Rest days are an important part of maintaining a quality workout regime. While it might seem counterproductive this pause will allow your body to recover from the natural strain of working out.
Is rest really necessary?
Your body becomes fatigued if it’s not allowed to recover from high-intensity exercise. Never taking time to rest sets the body up for a breakdown by becoming more susceptible to severe muscle pain, a compromised immune system, unbalanced sleep patterns, a decrease in strength and an increased risk of injury.
Rest days are also mentally beneficial as a mandatory break will help you stay motivated to get back into your fitness schedule.
What’s the ideal amount of rest?
For beginners, or if you’re just starting out with a new fitness plan, two consecutive days of exercise followed by a rest day every third day is a good idea. If you’re extremely athletic and are at an expert-training level, take a rest day once a week. You can also include a lower grade workout every eight weeks to reduce excessive strain on your body.
We often don’t talk about why rest days are important and why your body (and mind) needs it. Here are a few reasons why rest is also important for your overall health.
Everyone’s body has its limit. Even if you don’t feel the need for some downtime immediately, your body needs a break. Resting is beneficial for injury reduction because it prevents overuse that stems from running, weight training and even walking. If you push your body too hard your muscles and joints suffer from overuse because your immune system can’t keep up with all the repairs your body needs. And that’s when injuries can happen.
Muscles Need Recovery Time
When you weight train, you’re essentially breaking down muscle fibers which cause microscopic tears. Rest days give your muscles, nerves, bones, and connective tissue time to rebuild. Without proper time off to rest and for your immune system to repair and grow the muscle, you’re not going to benefit from your training. This is also why you need to vary the muscle groups you work on by staggering your workout days.
Don’t Worry – You’re Fitness Level Won’t Drop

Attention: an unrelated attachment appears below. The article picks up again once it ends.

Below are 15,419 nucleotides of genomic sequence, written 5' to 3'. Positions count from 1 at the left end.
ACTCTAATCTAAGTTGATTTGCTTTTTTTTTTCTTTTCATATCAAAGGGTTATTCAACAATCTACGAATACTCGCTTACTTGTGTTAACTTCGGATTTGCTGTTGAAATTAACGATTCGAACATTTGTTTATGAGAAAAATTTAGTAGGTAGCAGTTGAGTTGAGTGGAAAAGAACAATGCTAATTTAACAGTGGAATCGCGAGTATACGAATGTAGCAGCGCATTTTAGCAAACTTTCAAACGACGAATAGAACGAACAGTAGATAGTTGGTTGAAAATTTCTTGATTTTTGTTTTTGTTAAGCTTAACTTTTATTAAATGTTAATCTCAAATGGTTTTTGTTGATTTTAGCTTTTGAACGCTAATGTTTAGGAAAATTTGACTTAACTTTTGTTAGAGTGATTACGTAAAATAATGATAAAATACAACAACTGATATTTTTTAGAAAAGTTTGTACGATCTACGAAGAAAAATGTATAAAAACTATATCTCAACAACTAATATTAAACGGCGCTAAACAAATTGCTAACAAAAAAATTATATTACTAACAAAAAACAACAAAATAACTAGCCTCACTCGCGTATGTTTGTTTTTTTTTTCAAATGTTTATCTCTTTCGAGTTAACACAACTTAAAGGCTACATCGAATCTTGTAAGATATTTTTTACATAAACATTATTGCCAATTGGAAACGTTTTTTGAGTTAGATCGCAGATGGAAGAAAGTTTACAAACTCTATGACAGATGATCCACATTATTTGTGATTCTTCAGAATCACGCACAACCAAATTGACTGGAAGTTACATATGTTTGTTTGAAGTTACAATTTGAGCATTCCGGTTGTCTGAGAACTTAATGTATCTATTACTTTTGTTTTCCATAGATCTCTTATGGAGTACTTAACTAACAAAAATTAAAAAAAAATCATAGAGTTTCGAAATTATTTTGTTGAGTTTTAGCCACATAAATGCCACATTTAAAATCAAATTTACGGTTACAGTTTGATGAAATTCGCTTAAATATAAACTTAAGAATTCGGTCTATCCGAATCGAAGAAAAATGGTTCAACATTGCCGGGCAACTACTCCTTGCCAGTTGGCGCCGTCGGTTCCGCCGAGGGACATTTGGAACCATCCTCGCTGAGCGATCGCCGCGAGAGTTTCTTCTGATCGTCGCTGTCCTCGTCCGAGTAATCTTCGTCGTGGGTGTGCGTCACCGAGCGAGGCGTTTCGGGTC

Taking a few days off from training won’t be a waste of all the hard work you’ve put in. It generally takes your body about two weeks of non-activity before you experience a drop in your performance level or start losing a noticeable amount of progress.
Over-Exertion Affects Sleep
Do you find yourself having restless nights? Over-training could be the cause. Too much exercise can put your body on high alert because of an elevated heart rate and increase in adrenaline. This can create a state of restlessness making a good night’s sleep difficult to achieve. Taking rest days can help bring down your heart rate, which will improve the quality of your sleep.
Psychologically speaking, taking time off to rest can reignite your drive to exercise. Mental fatigue has similar detrimental effects as physical fatigue. So taking a rest day will help recharge your mind as well as your body. This helps to prevent burnout over time. Don’t forget that any activity you do on your rest day should also help your mind take a break. Try to unwind with something like meditation, reading, listening to music or watching a movie.
It’s always important to remember that the key to good health and fitness is finding the right balance. Active recovery is greatly beneficial and should be incorporated into your workout routine. If your body’s time for recovery is limited all of your efforts will have detrimental effects in the long run. When you stick to a reasonable workout program with enough rest, you’ll be ready to get back to the gym after that much needed time off.